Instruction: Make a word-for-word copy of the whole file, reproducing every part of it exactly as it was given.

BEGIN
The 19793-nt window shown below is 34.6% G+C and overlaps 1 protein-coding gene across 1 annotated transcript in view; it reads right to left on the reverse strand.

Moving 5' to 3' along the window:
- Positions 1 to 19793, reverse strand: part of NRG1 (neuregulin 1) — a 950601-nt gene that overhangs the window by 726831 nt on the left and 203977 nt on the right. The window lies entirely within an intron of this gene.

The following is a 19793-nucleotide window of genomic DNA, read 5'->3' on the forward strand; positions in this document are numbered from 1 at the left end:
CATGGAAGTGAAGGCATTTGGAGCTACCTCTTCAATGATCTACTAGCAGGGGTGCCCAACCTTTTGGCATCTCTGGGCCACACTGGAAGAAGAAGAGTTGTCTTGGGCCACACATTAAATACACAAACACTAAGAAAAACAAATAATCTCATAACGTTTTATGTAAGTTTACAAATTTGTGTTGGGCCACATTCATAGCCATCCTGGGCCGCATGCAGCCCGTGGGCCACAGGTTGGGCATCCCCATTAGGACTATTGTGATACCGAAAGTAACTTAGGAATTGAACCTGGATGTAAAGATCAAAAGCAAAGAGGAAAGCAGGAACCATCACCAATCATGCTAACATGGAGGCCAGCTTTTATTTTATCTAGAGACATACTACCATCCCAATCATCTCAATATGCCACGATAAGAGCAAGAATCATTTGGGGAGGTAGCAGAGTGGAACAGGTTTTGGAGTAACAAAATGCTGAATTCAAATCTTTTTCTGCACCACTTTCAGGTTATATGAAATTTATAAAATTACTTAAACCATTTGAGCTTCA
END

The 19793-nt window shown below is 34.6% G+C and overlaps 1 protein-coding gene across 1 annotated transcript in view; it reads right to left on the reverse strand.

Moving 5' to 3' along the window:
- Positions 1 to 19793, reverse strand: part of NRG1 (neuregulin 1) — a 950601-nt gene that overhangs the window by 726831 nt on the left and 203977 nt on the right. The window lies entirely within an intron of this gene.

The following is a 19793-nucleotide window of genomic DNA, read 5'->3' on the forward strand; positions in this document are numbered from 1 at the left end:
CATGGAAGTGAAGGCATTTGGAGCTACCTCTTCAATGATCTACTAGCAGGGGTGCCCAACCTTTTGGCATCTCTGGGCCACACTGGAAGAAGAAGAGTTGTCTTGGGCCACACATTAAATACACAAACACTAAGAAAAACAAATAATCTCATAACGTTTTATGTAAGTTTACAAATTTGTGTTGGGCCACATTCATAGCCATCCTGGGCCGCATGCAGCCCGTGGGCCACAGGTTGGGCATCCCCATTAGGACTATTGTGATACCGAAAGTAACTTAGGAATTGAACCTGGATGTAAAGATCAAAAGCAAAGAGGAAAGCAGGAACCATCACCAATCATGCTAACATGGAGGCCAGCTTTTATTTTATCTAGAGACATACTACCATCCCAATCATCTCAATATGCCACGATAAGAGCAAGAATCATTTGGGGAGGTAGCAGAGTGGAACAGGTTTTGGAGTAACAAAATGCTGAATTCAAATCTTTTTCTGCACCACTTTCAGGTTATATGAAATTTATAAAATTACTTAAACCATTTGAGCTTCA